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Ely hospital shows growth

THANKED for her service on the Ely Bloomenson Community Hospital board of directors was Kelly Klun (center) with CEO Patti Banks and board chair Tim Riley.

Big jumps in surgery, radiology help result in a profitable year

by Tom Coombe

Despite some challenging headwinds, Ely-Bloomenson Community Hospital held its own financially over the last 12 months.

Ely’s independent, privately-owned hospital posted a profit during the 2023 fiscal year, and showed substantial growth both in surgeries and radiology procedures.

Those were among the highlights of a financial report delivered Monday during the annual meeting of the hospital’s umbrella organization - the Ely Health and Hospital Foundation.

The hospital posted operating income of $369,120 on total revenues of  roughly $30.8 million.

“To come out of (2023) generating  a profit is good,” said Tim Balthazor of Duluth accounting firm RSM.

Balthazor presented the financial report and the result of the hospital corporation’s annual audit, and noted that EBCH remained in the black during a year when most hospitals posted a loss.

“Across the nation, for the first time, the national average for net income is negative,” said Balthazor. “You guys came out generating positive growth.”

Overall revenue for EBCH climbed by approximately eight percent, and approached the total of $31.2 million taken in during 2019 - prior to the start of the Covid-19 pandemic.

Operating expenses climbed by about 10 percent, from $27,589,386 last year to $30,457,073 in 2023.

“Hospitals and health systems faced headwinds,” said Balthazor. “Yet your net income grew.  You were able to increase services and generate more revenue, and you had the difficulties everybody is facing with inflation, paying more for workers, having to use travelers, having to may more for supplies.”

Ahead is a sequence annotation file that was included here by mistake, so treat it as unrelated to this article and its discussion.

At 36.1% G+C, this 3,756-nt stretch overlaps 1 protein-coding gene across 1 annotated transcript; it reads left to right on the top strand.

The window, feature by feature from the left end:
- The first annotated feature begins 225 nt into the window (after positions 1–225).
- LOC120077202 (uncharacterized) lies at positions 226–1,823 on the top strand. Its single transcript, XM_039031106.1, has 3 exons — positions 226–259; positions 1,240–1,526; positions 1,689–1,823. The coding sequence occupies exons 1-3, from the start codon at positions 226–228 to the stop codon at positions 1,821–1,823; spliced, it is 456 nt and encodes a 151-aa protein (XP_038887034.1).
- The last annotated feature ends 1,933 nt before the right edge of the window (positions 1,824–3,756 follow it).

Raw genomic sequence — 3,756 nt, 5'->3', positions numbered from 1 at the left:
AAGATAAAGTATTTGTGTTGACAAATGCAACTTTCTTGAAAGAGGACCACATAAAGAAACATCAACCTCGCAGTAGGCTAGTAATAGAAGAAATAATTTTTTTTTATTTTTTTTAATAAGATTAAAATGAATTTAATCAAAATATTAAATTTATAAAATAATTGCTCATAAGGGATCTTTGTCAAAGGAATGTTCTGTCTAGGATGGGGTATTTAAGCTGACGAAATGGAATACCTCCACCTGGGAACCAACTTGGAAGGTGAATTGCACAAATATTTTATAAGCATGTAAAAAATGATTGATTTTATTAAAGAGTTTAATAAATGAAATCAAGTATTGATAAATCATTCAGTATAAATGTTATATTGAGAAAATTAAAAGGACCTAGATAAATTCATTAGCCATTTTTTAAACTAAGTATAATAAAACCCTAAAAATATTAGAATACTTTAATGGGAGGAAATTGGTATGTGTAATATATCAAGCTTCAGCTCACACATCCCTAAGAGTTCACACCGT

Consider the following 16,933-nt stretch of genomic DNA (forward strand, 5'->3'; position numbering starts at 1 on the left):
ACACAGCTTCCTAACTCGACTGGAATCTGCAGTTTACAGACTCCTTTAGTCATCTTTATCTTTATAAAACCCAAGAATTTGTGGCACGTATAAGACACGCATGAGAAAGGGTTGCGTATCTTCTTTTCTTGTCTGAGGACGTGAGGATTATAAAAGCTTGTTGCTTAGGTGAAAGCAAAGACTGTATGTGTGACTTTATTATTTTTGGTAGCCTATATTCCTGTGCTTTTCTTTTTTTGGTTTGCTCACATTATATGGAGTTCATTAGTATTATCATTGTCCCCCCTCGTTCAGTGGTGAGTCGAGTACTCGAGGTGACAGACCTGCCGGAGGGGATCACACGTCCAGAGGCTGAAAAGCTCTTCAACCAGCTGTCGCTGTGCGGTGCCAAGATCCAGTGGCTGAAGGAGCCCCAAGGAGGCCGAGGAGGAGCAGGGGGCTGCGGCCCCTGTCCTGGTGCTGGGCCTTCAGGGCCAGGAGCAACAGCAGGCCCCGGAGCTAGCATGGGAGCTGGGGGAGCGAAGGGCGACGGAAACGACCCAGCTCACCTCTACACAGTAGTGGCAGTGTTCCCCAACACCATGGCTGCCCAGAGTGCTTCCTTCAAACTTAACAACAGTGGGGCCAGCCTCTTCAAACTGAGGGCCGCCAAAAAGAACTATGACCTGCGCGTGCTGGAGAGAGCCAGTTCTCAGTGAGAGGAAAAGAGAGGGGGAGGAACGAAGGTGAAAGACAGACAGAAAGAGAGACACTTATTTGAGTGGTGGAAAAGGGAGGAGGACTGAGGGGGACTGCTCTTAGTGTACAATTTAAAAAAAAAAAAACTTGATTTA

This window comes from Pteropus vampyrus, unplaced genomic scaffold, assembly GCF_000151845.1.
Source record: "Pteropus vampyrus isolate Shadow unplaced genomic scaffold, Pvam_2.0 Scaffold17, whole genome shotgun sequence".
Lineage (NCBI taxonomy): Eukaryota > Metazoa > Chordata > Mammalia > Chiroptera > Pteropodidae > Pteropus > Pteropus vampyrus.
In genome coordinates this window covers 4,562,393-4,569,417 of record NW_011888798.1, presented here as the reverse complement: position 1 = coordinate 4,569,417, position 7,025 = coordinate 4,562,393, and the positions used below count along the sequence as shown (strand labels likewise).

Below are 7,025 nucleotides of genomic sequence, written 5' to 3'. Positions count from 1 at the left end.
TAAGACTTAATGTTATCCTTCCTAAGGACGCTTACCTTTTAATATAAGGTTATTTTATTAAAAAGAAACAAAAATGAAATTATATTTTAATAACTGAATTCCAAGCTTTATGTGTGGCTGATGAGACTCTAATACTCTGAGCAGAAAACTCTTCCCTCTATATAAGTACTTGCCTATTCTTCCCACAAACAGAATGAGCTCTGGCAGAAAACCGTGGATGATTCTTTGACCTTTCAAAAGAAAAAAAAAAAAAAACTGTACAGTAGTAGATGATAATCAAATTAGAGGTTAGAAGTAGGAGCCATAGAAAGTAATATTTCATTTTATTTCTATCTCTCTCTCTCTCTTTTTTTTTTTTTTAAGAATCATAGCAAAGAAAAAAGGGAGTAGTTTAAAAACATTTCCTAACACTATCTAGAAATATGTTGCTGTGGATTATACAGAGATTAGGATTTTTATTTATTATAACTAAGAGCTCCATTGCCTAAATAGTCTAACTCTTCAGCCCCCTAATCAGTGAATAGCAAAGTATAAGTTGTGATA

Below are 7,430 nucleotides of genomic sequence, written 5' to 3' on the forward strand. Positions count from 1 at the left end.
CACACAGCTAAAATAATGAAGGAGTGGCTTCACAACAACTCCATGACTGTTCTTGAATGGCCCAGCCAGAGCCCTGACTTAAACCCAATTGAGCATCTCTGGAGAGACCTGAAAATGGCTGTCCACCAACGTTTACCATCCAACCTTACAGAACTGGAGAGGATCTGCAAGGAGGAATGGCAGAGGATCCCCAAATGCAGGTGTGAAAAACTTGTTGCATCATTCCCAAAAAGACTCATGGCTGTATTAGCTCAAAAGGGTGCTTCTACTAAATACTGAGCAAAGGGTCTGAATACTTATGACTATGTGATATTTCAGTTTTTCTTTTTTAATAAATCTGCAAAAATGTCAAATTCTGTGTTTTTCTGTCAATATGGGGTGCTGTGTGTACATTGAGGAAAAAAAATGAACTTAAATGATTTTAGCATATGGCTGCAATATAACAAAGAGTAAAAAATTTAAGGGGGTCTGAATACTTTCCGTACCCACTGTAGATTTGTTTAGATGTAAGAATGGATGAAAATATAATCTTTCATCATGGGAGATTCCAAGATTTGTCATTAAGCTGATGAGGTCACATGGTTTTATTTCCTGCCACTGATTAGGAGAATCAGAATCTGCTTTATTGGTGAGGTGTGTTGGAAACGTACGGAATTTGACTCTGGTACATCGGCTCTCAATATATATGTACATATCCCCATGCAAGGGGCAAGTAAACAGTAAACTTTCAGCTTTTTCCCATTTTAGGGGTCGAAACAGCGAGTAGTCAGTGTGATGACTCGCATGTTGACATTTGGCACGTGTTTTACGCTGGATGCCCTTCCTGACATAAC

After jumping from 194 to 239 in 2022, hospital admissions fell back to 184 this year, but EBCH chief executive officer Patti Banks said that “is kind of the trend everywhere, where people are being treated in an outpatient setting. The goal is to not have people stay in a traditional hospital stay.”

Despite the drop in admissions and a large dip in retail pharmacy prescription fills (66,236-56,853), EBCH grew its revenues in other areas.

The hospital has actively promoted its surgery offerings, and surgical procedures in 2023 climbed by more than 25 percent to 617 compared to 482 last year and 394 the year before.

“Our surgery department is doing more procedures, including general surgery, colonoscopies, some minor ortho at this point in time,” said Banks. “So they have been busy down there in the surgery department.”

EBCH has marketed its surgery offerings, encouraging Ely area residents to stay close to home rather than travel to Virginia or Duluth for procedures.

The hospital’s radiology department has been enhanced by new equipment, funded in part by successful grant applications, and radiology visits have nearly doubled in two years, going from 4,170 to 7,516 to 8,524 in that span.

Emergency room traffic also continued to climb, with 3,700 visits this year, compared to 3,403 a year ago and 2,983 in 2021.

Swing bed days nearly tripled in the last 12 months, jumping from 135 to 392.

Those gains have allowed EBCH to maintain healthy financial footing, as federal Covid funds have dried up and admissions fell.

Balthazor noted that the corporation’s net assets grew by about $1 million over the last 12 months, jumping to $17.4 million.

He walked through a series of ratios and percentages used to gauge the financial health of a hospital, including overall and operating margins and debt service.

EBCH has 158 days of cash on hand, down from the 182 reported last year but still above the 134.5 it reported four years ago.

“You’re right in line with the average and again it’s a healthy spot for the hospital,” said Balthazor.

He added “the hospital has 4.1 dollars to pay for every dollar of expense (and) that you have the ability to take on more debt.”

EBCH also is one of the region’s largest employers with 127 staff members, including 105 full time.

Banks said the hospital is now less-reliant on contracted staff who come in from outside the area.  She also touted surveys showing both employee and patient satisfaction.

“Without the effort of all of us  working together, you wouldn’t see those outcomes,” said Banks.

EBCH is one of 14 hospitals across Minnesota that remains independent and not reliant on a larger health care system.

Banks said that EBCH is looking to the future, engaging conversations about what the facility may look like in 2030.

“We’re thinking beyond the next couple of years,” she said. “I don’t know if we have the answers but sometimes if you ask a lot of questions and have a lot of open conversations and exchanges, it really helps to define future goals.”

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